The OWAS (Ovako Work Posture Analysis System) method was developed in the late 70 by a Finnish company originally for applications in the construction and steel industries.
Improved in the years 1990, this method allows to assess the risks for the trunk and the lower and upper limbs taking into account both the postures and the necessary force.
The method is to observe a sequence of operations. This sequence was selected by the history we have, by the returns of the operators…
1-Identify all postures
The first step is to identify the different postures that the operator uses to perform his work. Video is probably the best way to do this work.
For each posture, an evaluation is carried out:
- of the back position
- Of the position of the arms
- The position of the feet
- Of the effort needed
For each of these elements, the OWAS method allocates a risk score. The score of each of these criteria is indicated in a table intercutting the 220 possible combinations, thus indicating the type of actions required:
- Type 1 Action: The posture is natural, the efforts acceptable, the situation is therefore normal. There is no need for specific action, it is necessary to maintain the situation as it is.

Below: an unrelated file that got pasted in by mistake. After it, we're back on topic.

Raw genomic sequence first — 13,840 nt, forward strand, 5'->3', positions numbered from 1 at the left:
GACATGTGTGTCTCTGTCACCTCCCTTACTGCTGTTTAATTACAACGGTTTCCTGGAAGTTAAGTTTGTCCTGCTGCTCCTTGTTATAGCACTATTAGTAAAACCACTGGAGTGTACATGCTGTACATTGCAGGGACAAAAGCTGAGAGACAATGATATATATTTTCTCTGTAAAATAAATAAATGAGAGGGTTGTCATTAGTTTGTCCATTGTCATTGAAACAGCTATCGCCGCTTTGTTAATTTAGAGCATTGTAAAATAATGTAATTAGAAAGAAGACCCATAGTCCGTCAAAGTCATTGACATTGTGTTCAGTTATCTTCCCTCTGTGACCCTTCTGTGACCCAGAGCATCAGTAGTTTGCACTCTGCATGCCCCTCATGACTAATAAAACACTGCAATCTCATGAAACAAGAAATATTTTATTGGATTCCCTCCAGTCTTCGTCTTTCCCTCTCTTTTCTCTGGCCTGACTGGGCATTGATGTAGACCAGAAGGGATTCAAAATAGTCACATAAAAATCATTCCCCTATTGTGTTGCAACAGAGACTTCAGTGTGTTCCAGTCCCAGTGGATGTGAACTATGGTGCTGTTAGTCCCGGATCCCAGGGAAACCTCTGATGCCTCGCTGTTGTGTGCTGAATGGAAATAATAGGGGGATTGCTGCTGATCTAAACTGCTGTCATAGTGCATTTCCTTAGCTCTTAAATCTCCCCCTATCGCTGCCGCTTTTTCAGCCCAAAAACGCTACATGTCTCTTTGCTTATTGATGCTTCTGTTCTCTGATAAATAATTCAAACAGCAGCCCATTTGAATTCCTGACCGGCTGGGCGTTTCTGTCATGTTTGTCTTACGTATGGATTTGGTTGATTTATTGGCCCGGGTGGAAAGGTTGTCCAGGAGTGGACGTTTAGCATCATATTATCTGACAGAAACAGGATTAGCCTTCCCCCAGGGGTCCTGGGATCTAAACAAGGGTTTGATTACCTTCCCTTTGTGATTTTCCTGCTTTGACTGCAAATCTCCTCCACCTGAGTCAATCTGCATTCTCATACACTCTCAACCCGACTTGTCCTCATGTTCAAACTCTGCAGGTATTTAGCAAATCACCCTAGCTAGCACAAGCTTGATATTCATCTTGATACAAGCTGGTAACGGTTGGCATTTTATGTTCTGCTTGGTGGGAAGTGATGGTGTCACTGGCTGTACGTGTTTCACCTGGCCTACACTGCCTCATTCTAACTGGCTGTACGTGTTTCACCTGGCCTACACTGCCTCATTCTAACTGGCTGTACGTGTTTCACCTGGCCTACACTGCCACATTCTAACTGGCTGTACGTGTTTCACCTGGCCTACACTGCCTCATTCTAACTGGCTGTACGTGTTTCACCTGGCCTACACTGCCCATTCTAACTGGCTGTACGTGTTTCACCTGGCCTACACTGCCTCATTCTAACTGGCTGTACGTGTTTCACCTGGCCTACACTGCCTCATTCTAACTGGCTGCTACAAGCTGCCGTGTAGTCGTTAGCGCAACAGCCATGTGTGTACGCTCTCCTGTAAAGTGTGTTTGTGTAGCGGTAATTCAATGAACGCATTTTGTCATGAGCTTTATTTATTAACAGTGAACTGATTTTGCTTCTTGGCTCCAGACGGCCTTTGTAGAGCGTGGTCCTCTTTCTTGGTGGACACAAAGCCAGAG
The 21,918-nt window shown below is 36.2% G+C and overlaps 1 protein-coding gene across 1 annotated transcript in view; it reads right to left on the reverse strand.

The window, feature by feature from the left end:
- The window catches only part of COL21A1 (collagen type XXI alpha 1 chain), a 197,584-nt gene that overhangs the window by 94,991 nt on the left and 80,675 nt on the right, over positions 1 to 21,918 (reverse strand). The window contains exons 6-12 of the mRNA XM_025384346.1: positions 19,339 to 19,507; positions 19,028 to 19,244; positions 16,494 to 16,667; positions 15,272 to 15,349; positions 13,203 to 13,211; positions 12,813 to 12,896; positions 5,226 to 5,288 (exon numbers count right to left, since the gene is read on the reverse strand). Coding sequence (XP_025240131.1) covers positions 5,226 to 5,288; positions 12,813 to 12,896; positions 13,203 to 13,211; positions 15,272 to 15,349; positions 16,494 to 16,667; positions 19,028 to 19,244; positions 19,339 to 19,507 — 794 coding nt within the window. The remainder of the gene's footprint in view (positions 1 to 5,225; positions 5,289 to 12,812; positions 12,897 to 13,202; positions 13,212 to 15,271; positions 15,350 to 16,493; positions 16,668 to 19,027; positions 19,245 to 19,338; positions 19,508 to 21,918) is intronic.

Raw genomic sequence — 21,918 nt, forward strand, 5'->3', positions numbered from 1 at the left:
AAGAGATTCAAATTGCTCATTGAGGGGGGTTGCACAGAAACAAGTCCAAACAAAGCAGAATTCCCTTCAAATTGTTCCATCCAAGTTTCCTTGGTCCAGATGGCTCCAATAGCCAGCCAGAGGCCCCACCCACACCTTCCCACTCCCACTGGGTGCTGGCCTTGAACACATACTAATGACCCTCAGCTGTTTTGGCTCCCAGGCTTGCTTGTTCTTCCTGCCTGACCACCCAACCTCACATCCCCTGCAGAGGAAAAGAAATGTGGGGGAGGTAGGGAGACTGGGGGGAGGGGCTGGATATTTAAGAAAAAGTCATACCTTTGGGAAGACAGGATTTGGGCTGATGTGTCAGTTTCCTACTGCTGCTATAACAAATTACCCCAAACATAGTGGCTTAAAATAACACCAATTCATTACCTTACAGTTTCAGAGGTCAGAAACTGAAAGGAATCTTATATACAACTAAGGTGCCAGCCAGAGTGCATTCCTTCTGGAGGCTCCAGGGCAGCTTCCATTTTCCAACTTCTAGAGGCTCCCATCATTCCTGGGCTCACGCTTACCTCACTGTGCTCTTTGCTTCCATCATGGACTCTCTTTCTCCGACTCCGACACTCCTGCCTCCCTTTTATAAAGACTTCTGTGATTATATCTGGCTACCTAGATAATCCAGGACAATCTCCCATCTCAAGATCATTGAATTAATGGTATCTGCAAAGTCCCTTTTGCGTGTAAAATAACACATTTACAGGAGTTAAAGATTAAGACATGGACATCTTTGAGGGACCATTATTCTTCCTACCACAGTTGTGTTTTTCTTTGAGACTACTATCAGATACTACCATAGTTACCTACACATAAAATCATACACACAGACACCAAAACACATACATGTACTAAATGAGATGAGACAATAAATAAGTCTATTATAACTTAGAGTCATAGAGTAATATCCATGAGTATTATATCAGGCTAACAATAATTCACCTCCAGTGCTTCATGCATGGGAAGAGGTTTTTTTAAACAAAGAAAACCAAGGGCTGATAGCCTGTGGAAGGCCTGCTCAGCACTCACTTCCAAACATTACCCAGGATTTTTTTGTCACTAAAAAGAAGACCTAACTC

- Type 2 Action: The efforts are too important or the posture is uncomfortable, there can be a detrimental effect on the body. In a short period of time, actions should be put in place to improve the situation.
- Type 3 Action: The situation is even more at risk with regard to efforts and posture. Measures should be put in place as soon as possible.
- Type 4 Action: The situation is at risk. We need to take action immediately.
3-Identify the percentage of time in each posture
For each posture, we measure the percentage of time which represents on the whole task.
4-Copy the results and present them
The final step is to take stock of the evaluation. For this, we present the table with a summary of all the postures of the task that we have evaluated. This will bring forward the most critical postures that we need to prioritize.
Karhu et al (1981) – Ovako Working Posture Analysis System